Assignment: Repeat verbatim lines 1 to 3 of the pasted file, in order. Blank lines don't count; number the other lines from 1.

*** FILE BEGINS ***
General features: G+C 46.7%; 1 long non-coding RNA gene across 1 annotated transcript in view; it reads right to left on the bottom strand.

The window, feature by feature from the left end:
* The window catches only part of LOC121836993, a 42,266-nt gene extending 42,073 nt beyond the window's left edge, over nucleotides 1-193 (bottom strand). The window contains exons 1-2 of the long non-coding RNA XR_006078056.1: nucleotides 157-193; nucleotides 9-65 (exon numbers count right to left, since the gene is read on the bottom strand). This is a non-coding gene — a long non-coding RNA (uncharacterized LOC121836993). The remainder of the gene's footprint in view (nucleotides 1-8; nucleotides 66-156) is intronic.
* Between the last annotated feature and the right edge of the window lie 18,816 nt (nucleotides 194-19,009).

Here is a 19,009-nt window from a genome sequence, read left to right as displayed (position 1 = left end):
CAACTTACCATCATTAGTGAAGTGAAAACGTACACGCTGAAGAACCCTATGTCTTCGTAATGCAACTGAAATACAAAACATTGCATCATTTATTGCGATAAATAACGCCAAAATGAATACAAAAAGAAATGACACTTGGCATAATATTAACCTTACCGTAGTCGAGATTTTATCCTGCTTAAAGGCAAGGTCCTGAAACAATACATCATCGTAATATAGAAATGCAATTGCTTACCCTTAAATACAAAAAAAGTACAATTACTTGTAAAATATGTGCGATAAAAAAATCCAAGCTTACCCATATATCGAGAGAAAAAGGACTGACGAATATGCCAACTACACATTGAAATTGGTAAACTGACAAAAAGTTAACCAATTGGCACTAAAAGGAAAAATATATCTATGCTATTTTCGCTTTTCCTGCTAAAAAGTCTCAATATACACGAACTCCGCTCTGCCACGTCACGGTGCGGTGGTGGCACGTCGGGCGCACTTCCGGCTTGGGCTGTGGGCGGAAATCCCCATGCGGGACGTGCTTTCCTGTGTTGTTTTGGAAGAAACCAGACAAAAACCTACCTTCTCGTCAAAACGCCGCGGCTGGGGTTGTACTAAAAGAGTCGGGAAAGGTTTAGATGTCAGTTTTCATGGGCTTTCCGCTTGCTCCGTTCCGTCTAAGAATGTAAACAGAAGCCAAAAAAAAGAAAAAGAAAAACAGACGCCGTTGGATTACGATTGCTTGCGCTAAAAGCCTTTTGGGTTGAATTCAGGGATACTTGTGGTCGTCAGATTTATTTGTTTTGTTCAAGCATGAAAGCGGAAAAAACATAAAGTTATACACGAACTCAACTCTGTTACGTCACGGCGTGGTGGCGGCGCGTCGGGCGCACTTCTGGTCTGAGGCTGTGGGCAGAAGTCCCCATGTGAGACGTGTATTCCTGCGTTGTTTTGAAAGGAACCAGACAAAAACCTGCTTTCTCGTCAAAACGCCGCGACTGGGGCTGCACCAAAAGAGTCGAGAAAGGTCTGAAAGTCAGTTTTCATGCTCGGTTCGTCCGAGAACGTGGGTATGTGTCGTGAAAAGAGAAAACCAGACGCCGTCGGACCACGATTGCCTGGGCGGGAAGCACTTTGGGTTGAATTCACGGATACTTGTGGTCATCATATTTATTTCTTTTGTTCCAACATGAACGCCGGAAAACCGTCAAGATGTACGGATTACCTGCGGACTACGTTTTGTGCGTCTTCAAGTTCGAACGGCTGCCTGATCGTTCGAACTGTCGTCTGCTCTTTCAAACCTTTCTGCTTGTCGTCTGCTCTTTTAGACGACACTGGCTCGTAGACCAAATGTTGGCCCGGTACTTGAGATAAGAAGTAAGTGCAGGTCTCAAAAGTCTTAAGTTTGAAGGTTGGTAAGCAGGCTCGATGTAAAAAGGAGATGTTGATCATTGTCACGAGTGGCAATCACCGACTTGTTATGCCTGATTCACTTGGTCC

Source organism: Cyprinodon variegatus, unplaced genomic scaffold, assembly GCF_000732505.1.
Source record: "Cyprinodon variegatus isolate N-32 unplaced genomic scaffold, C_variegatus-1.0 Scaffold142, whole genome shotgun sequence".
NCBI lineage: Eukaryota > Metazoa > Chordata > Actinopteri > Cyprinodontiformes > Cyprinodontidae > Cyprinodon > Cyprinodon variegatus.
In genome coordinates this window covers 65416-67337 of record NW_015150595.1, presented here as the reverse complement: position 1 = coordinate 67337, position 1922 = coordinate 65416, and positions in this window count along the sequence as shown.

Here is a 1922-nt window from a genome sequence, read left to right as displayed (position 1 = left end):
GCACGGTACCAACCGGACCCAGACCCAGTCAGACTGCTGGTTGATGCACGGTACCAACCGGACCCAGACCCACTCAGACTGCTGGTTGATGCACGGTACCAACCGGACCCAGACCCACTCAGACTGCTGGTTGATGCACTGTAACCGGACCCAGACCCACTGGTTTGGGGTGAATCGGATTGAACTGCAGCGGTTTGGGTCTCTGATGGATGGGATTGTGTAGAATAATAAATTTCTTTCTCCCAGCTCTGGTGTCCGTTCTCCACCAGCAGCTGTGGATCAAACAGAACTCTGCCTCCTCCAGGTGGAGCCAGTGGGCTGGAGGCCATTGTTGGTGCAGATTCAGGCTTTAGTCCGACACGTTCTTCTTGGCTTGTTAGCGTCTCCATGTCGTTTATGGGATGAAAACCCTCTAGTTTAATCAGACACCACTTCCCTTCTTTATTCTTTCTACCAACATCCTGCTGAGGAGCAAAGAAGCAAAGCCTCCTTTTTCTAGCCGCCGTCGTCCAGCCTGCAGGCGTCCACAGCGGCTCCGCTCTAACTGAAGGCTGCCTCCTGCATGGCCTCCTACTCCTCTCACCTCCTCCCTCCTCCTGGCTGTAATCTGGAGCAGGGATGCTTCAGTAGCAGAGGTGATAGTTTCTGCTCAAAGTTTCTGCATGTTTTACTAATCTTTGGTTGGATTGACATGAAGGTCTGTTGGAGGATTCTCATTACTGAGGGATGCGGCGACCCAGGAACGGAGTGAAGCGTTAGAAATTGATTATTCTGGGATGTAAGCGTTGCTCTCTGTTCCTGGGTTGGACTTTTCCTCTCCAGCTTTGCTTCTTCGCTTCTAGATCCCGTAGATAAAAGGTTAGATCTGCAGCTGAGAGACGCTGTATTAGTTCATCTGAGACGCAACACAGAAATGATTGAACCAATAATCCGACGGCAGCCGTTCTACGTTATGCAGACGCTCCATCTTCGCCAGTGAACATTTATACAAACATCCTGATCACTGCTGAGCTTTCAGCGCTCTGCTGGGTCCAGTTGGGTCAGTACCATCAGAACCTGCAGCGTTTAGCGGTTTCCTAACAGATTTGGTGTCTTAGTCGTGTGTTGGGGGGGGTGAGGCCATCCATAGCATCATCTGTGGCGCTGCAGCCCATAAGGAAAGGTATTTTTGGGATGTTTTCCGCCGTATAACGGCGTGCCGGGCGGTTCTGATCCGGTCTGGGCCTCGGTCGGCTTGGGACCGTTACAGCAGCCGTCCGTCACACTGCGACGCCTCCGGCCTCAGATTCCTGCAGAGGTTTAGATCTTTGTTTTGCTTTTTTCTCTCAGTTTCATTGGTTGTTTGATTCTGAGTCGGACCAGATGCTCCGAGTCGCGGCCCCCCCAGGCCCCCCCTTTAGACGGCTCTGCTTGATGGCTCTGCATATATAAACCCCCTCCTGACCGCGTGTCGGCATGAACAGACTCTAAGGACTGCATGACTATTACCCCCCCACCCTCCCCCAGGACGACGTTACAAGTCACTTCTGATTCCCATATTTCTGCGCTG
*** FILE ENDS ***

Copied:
General features: G+C 46.7%; 1 long non-coding RNA gene across 1 annotated transcript in view; it reads right to left on the bottom strand.

The window, feature by feature from the left end:
* The window catches only part of LOC121836993, a 42,266-nt gene extending 42,073 nt beyond the window's left edge, over nucleotides 1-193 (bottom strand). The window contains exons 1-2 of the long non-coding RNA XR_006078056.1: nucleotides 157-193; nucleotides 9-65 (exon numbers count right to left, since the gene is read on the bottom strand). This is a non-coding gene — a long non-coding RNA (uncharacterized LOC121836993). The remainder of the gene's footprint in view (nucleotides 1-8; nucleotides 66-156) is intronic.